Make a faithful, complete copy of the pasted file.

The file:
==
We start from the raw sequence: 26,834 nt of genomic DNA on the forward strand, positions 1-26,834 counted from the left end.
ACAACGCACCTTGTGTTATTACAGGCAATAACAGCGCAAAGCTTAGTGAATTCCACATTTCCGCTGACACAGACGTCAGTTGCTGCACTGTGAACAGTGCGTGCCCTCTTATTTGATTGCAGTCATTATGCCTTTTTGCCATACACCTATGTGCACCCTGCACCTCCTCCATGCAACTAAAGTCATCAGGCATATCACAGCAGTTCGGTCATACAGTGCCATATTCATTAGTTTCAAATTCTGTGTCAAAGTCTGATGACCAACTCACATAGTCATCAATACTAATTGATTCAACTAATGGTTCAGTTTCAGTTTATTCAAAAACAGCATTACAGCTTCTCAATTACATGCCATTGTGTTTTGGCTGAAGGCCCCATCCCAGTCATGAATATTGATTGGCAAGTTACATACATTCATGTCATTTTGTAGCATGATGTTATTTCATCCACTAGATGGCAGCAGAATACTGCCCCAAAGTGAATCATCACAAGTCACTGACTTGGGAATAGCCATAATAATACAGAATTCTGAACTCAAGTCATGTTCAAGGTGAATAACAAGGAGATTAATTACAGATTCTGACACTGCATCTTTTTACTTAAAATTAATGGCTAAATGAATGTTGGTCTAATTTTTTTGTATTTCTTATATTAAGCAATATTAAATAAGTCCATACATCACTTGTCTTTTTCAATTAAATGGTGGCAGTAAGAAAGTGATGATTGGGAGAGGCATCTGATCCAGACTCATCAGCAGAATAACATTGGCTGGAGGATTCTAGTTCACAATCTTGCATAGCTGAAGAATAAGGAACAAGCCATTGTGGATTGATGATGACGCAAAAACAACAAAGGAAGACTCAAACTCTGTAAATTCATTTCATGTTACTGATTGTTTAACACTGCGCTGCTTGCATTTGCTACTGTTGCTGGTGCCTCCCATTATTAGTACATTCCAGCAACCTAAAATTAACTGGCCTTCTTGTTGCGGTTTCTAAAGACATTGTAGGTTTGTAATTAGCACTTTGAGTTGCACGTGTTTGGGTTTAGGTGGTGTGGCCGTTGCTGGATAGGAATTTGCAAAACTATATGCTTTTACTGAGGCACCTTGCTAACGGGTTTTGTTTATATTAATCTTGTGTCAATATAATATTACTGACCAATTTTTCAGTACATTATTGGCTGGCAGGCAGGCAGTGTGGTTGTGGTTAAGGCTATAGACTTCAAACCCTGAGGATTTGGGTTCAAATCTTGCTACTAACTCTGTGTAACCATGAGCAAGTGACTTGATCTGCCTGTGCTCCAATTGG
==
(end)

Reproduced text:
We start from the raw sequence: 26,834 nt of genomic DNA on the forward strand, positions 1-26,834 counted from the left end.
ACAACGCACCTTGTGTTATTACAGGCAATAACAGCGCAAAGCTTAGTGAATTCCACATTTCCGCTGACACAGACGTCAGTTGCTGCACTGTGAACAGTGCGTGCCCTCTTATTTGATTGCAGTCATTATGCCTTTTTGCCATACACCTATGTGCACCCTGCACCTCCTCCATGCAACTAAAGTCATCAGGCATATCACAGCAGTTCGGTCATACAGTGCCATATTCATTAGTTTCAAATTCTGTGTCAAAGTCTGATGACCAACTCACATAGTCATCAATACTAATTGATTCAACTAATGGTTCAGTTTCAGTTTATTCAAAAACAGCATTACAGCTTCTCAATTACATGCCATTGTGTTTTGGCTGAAGGCCCCATCCCAGTCATGAATATTGATTGGCAAGTTACATACATTCATGTCATTTTGTAGCATGATGTTATTTCATCCACTAGATGGCAGCAGAATACTGCCCCAAAGTGAATCATCACAAGTCACTGACTTGGGAATAGCCATAATAATACAGAATTCTGAACTCAAGTCATGTTCAAGGTGAATAACAAGGAGATTAATTACAGATTCTGACACTGCATCTTTTTACTTAAAATTAATGGCTAAATGAATGTTGGTCTAATTTTTTTGTATTTCTTATATTAAGCAATATTAAATAAGTCCATACATCACTTGTCTTTTTCAATTAAATGGTGGCAGTAAGAAAGTGATGATTGGGAGAGGCATCTGATCCAGACTCATCAGCAGAATAACATTGGCTGGAGGATTCTAGTTCACAATCTTGCATAGCTGAAGAATAAGGAACAAGCCATTGTGGATTGATGATGACGCAAAAACAACAAAGGAAGACTCAAACTCTGTAAATTCATTTCATGTTACTGATTGTTTAACACTGCGCTGCTTGCATTTGCTACTGTTGCTGGTGCCTCCCATTATTAGTACATTCCAGCAACCTAAAATTAACTGGCCTTCTTGTTGCGGTTTCTAAAGACATTGTAGGTTTGTAATTAGCACTTTGAGTTGCACGTGTTTGGGTTTAGGTGGTGTGGCCGTTGCTGGATAGGAATTTGCAAAACTATATGCTTTTACTGAGGCACCTTGCTAACGGGTTTTGTTTATATTAATCTTGTGTCAATATAATATTACTGACCAATTTTTCAGTACATTATTGGCTGGCAGGCAGGCAGTGTGGTTGTGGTTAAGGCTATAGACTTCAAACCCTGAGGATTTGGGTTCAAATCTTGCTACTAACTCTGTGTAACCATGAGCAAGTGACTTGATCTGCCTGTGCTCCAATTGG